These links will take you directly to the homepage of the website that features the article.
To reach the article directly, copy and paste the article title into the search feature on the homepage of the publication website.
Court May Postpone Fiduciary Rule Decision To Give DOL Time For Review
Financial Advisor, JANUARY 26, 2018
Financial industry associations awaiting a decision on their appeal to kill the U.S. Department of Labor’s controversial fiduciary rule may be waiting a good deal longer than originally anticipated.
There is growing industry consensus that the Fifth Circuit Court of Appeals in New Orleans may be shelving its appeal decision to give the DOL time to conduct its review of the rule. The DOL’s extension for review runs until July 1, 2019.
“It strikes me that the court will want to delay issuing a ruling that would disrupt the DOL’s regulatory re-review, which could make the court’s decision moot,” Bruce L. Ashton, a partner with Drinker, Biddle & Reath in Los Angeles in LA, told Financial Advisor magazine.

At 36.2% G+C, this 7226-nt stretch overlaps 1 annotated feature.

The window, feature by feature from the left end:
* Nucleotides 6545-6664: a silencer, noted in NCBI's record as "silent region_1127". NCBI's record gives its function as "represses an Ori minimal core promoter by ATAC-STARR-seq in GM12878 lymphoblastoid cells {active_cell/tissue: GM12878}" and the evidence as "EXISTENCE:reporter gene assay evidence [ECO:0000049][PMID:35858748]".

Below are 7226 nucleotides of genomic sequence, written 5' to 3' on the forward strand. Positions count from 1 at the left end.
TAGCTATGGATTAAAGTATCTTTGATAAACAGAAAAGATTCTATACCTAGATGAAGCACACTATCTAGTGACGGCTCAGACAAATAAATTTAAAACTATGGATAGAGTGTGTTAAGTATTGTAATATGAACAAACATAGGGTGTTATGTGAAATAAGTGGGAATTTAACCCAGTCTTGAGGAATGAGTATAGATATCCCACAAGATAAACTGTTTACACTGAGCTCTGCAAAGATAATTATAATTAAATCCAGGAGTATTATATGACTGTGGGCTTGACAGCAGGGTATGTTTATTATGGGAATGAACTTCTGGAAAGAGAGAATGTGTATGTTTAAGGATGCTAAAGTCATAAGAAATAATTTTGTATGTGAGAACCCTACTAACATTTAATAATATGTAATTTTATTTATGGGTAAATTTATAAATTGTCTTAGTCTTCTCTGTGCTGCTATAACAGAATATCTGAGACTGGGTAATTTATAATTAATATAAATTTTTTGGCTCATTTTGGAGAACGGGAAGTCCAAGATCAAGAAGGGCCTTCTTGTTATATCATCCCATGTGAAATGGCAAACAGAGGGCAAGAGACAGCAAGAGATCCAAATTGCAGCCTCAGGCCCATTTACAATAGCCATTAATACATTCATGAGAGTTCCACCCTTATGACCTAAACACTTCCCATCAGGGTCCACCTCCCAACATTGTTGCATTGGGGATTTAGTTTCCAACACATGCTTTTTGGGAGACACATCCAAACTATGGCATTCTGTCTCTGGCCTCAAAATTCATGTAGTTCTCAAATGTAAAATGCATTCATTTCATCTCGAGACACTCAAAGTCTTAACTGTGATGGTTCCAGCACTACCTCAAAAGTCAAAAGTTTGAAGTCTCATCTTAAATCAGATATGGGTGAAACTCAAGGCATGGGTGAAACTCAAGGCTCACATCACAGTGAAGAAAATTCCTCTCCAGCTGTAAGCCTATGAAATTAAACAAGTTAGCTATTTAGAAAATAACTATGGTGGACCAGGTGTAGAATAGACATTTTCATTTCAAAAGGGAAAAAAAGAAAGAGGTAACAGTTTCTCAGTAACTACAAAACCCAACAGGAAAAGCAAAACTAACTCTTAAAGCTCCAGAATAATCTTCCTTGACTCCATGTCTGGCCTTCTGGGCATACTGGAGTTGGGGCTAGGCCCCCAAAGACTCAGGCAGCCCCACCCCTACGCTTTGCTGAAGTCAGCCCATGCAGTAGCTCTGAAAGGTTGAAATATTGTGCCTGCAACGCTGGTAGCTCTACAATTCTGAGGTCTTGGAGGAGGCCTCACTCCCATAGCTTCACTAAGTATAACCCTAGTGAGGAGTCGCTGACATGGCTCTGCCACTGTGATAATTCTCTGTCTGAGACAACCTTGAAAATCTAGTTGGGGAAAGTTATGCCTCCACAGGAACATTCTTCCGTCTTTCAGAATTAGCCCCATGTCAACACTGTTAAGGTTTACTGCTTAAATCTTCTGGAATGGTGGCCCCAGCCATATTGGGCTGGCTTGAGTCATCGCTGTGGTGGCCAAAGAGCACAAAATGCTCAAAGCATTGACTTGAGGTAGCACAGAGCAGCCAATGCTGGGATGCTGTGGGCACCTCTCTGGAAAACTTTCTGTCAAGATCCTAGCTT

“That’s the speculation,” add one of the 22 plaintiffs seeking to force the DOL to vacate its fiduciary rule.
“Courts simply don’t like to be put in the position where their decision is made moot by other events,” said Ashton.
How new leadership at DOL could address retirement rules
InvestmentNews; January 25, 2018 @ 12:39 pm
By all accounts, the administration of Donald J. Trump is slashing regulations across government. However, there are some exceptions to the rule, and a less ambitious deregulatory regime seems likely under new leadership at the Department of Labor.
On Dec. 21, the U.S. Senate confirmed Preston Rutledge, a veteran Capitol Hill staffer and former tax law specialist at the Internal Revenue Service, as the new head of the Department of Labor's Employee Benefits Security Administration.
Mr. Rutledge will undoubtedly reshape EBSA's agenda based upon his own experience and beliefs about what should receive the focus of his organization's attention. While there is little doubt that Mr. Rutledge will be aligned to the administration's overall deregulatory agenda, his background suggests he may want to do more than just cut.
Indeed, new regulations may be in the offing under his leadership.
The Office of Management and Budget's regulatory agenda — the punch list of policy initiatives that all federal agencies must file twice a year with the OMB — provides a rough sense of what's on the docket.